They parted, — ne'er to meet again!
SAMUEL TAYLOR COLERIDGE.
But never either found another
And on her lips and o'er her eyes
With new surprise,
I ween, she had no power to tell The marks of that which once hath been. Aught else; so mighty was the spell. Sir Leoline a moment's space
Yet he who saw this Geraldine Stood gazing on the damsel's face, Had deemed her sure a thing divine. And the youthful Lord of Tryermaine Such sorrow with such grace she blender, Came back upon his heart again.
As if she feared she had offended
Sweet Christabel, that gentle maid ! 0, then the Baron forgot his age, And with such lowly tones she prayed, His noble heart swelled high with rage; She might be sent without delay He swore by the wounds in Jesu's side Home to her father's mansion. He would proclaim it far and wide
“Nay! With trump and solemn heraldry, Nay, by my soul!” said Leoline. That they who thus had wronged the “Ho! Bracy, the burd, the charge lie daine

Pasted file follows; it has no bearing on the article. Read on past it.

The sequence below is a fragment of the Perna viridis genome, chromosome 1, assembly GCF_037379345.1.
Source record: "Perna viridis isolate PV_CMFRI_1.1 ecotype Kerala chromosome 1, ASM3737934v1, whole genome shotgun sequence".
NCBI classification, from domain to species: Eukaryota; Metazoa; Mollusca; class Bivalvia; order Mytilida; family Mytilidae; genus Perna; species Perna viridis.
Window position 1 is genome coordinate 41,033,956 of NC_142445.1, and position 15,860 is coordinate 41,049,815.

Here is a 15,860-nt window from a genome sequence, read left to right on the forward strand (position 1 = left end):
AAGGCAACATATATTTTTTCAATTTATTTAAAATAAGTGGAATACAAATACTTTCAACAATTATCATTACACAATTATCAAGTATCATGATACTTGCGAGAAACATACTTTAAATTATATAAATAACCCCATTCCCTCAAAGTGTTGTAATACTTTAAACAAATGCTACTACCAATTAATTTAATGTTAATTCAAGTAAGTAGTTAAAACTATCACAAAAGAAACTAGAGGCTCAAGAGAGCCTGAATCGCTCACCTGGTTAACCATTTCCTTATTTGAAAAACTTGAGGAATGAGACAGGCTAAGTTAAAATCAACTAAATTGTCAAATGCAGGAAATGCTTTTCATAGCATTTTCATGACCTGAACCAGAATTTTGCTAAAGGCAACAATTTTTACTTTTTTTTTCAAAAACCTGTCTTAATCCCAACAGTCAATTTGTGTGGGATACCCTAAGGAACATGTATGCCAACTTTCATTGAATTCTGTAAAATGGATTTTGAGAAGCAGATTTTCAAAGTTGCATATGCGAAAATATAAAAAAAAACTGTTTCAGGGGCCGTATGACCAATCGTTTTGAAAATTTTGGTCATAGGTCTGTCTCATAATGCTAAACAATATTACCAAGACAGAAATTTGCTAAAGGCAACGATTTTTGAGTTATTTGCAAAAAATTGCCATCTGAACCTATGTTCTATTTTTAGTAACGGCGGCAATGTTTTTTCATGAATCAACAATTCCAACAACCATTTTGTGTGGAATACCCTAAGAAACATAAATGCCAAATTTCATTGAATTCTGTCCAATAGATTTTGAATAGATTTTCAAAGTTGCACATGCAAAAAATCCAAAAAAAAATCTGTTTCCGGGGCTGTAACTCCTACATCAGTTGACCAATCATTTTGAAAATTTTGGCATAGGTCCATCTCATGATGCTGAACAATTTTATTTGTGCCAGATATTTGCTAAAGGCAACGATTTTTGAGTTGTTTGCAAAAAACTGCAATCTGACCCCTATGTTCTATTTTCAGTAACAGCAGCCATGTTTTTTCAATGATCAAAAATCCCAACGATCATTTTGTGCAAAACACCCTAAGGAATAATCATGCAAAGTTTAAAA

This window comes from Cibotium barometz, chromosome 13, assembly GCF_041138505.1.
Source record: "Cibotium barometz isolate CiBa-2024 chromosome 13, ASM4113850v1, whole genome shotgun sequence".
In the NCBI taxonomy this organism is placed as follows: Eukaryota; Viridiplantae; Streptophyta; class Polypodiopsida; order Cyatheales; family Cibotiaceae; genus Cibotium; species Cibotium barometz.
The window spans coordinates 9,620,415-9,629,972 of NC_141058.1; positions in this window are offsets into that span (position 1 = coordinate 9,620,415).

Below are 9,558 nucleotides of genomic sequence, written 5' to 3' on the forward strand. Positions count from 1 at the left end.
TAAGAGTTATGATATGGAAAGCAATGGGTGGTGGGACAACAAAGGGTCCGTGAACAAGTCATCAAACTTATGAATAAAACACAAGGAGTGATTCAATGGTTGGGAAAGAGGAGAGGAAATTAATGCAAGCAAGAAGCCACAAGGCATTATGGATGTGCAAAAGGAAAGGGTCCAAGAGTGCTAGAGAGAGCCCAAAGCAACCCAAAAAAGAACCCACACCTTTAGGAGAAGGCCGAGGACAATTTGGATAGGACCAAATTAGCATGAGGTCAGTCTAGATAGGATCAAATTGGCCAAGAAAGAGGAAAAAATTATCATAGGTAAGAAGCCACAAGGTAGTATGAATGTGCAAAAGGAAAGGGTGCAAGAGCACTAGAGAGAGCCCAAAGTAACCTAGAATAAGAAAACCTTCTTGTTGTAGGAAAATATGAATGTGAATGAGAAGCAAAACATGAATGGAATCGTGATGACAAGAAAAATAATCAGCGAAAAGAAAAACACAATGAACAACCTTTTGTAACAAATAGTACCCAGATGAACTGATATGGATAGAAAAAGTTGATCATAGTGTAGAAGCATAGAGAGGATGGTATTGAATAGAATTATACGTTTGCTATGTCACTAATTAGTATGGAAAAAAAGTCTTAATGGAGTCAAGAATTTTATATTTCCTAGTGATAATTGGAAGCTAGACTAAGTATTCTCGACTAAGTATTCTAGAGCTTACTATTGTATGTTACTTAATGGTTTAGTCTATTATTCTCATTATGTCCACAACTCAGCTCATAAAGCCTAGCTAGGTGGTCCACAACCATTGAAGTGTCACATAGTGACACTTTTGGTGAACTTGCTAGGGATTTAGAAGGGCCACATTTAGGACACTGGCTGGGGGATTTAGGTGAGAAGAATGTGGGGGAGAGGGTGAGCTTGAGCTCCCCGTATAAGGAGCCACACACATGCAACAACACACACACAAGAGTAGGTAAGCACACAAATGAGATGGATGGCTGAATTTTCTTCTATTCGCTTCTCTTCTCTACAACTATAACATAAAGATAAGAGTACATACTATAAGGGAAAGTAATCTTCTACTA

thine! Were base as spotted infamy!
Go thou, with music sweet and loud, “And if they dare deny the same, And take twosteeds with trappings proud, My herald shall appoint a week, And take the youth whom thou lov'st And let the recreant traitors seek
best My tourney court, - that there and then To bear thy harp, and learn thy song, I may dislodge their reptile souls And clothe you both in solemn vest, From the bodies and forins of men !" And over the wountains haste along, He spake: his eye in lightning rolls! Lest wandering folk, that are abroad, For the lady was ruthlessly seized; and Detain you on the valley road. he kenned
And when he has crossed the Irthing flood, In the beautiful lady the child of his friend! My merry baril: he hastes, he hastes
Up Knorren Moor, through Halegarth And now the tears were on his face,
Wood, And fondly in his arms he took
And reaches soon that castle good Fair Geraldine, who met the embrace, Which stands and threatens Scotland's Prolonging it with joyous look. Which when she viewed, a vision fell Upon the soul of Christabel,
“Bard Bracy! Bard Bracy! your horses The vision of fear, the touch and pain !
are fleet, She shrunk and shuddered, and saw Ye must ride up the hall, your music so again